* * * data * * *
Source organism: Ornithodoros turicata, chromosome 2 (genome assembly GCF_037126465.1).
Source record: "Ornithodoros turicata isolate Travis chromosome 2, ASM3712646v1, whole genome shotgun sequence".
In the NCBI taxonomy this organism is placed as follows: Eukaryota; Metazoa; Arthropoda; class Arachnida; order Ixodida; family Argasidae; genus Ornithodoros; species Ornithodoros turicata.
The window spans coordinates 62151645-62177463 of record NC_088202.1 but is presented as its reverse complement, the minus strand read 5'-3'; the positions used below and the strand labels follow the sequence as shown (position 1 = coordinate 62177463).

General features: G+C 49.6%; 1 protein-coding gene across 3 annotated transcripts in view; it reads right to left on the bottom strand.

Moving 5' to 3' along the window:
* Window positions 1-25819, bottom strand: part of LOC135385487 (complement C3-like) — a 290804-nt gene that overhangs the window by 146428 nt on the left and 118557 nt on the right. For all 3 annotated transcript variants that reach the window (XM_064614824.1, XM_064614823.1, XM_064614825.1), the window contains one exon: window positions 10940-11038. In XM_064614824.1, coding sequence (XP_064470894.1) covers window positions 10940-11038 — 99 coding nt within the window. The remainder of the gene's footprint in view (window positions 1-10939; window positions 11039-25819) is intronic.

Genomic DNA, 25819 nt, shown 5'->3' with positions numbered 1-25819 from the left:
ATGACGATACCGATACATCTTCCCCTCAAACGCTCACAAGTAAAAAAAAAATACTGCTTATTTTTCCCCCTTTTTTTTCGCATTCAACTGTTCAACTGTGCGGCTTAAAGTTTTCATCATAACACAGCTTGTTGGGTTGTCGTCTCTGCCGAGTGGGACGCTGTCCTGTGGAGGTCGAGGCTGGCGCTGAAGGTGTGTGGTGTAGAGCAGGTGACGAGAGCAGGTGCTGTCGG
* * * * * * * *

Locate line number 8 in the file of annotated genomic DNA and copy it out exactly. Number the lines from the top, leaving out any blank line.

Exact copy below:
Genomic DNA, 25819 nt, shown 5'->3' with positions numbered 1-25819 from the left: